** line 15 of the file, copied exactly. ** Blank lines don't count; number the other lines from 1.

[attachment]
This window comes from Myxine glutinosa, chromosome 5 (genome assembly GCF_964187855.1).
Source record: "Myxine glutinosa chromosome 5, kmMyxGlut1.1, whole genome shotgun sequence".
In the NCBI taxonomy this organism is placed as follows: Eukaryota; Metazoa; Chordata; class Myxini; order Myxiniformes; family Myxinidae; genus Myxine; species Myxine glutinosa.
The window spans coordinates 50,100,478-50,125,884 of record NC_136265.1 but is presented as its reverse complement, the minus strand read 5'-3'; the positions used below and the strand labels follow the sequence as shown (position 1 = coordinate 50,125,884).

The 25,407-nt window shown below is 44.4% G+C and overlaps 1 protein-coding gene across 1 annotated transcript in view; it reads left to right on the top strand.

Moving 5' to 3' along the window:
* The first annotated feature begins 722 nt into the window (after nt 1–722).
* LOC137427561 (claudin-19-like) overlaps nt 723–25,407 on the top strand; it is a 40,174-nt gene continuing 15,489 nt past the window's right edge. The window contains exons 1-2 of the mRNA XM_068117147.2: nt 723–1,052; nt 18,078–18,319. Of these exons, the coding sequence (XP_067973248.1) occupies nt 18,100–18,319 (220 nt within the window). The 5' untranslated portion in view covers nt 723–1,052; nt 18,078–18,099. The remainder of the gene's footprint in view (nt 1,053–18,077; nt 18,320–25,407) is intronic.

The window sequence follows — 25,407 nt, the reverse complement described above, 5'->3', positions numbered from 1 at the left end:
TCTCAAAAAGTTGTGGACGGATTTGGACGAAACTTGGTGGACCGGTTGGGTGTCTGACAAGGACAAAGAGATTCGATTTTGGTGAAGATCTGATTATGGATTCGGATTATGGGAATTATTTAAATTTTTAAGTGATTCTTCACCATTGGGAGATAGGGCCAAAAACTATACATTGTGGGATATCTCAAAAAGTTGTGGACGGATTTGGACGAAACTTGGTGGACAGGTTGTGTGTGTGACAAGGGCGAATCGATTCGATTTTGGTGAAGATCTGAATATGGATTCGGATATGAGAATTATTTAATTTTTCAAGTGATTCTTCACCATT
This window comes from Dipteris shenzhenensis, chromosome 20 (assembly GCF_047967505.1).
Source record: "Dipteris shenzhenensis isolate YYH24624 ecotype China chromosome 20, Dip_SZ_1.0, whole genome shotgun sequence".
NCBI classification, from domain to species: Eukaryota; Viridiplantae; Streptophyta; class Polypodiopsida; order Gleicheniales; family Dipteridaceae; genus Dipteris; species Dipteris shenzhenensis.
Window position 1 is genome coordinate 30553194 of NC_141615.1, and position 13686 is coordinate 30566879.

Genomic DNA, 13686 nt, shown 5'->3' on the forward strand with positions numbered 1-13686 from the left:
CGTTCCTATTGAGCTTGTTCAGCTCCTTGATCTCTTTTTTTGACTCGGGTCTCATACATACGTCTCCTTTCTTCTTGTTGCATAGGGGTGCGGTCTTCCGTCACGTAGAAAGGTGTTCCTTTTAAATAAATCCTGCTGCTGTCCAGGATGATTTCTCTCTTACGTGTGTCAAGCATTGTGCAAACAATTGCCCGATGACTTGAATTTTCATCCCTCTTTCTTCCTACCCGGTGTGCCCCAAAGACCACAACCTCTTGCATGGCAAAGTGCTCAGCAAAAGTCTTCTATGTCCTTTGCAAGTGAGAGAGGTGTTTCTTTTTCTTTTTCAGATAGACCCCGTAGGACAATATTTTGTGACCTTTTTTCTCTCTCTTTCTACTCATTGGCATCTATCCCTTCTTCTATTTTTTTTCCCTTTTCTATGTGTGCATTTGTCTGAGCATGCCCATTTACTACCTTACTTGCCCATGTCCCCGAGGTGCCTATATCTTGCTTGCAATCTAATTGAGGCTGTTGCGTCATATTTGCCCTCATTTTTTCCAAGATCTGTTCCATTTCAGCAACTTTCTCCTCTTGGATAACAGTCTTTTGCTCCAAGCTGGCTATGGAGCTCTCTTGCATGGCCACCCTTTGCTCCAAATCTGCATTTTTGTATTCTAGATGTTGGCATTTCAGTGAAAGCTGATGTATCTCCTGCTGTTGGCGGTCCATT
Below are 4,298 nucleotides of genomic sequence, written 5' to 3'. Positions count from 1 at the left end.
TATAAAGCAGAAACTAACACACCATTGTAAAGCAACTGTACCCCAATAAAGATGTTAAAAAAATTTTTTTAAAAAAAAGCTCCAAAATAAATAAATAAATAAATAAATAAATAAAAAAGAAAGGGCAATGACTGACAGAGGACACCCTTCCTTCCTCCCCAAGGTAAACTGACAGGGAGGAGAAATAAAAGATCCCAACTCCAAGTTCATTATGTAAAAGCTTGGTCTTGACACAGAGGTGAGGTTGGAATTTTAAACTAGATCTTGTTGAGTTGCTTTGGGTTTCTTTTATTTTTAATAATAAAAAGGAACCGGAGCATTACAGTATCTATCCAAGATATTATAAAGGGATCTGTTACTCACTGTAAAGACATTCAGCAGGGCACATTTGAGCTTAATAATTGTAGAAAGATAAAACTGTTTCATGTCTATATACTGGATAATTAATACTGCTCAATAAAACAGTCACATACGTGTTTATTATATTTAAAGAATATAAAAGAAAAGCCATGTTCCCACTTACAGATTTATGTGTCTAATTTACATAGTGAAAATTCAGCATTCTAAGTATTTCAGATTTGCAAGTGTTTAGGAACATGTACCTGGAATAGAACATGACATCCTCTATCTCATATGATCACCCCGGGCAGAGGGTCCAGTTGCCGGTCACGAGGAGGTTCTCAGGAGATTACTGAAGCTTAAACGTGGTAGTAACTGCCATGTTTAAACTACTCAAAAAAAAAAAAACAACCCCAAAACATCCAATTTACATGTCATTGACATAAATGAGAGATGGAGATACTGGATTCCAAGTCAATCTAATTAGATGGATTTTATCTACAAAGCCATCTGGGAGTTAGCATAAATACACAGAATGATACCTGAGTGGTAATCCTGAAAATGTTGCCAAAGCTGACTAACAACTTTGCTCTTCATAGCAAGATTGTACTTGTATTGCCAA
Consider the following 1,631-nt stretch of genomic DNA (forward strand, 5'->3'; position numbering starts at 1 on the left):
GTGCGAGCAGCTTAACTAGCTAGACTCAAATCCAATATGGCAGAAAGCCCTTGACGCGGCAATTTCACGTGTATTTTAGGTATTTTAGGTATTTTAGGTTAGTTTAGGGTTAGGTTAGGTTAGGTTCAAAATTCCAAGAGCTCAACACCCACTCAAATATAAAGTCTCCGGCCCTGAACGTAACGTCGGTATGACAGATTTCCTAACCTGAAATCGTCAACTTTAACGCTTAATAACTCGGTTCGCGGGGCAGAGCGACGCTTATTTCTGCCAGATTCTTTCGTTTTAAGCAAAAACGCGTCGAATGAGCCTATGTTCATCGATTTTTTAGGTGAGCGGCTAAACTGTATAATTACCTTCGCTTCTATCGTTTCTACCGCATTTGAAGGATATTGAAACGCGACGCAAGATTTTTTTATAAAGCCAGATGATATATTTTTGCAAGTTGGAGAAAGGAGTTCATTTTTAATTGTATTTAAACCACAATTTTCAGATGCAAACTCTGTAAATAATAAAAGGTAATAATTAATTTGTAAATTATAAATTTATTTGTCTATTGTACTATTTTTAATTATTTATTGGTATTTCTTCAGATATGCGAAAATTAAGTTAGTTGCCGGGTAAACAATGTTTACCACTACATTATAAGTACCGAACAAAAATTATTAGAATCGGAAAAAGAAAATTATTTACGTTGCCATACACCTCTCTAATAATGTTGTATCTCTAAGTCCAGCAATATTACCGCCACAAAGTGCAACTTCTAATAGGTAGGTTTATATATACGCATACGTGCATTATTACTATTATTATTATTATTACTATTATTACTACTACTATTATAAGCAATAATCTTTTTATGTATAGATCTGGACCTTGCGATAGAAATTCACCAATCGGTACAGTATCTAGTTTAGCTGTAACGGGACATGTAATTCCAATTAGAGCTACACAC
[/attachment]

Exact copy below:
Genomic DNA, 13686 nt, shown 5'->3' on the forward strand with positions numbered 1-13686 from the left: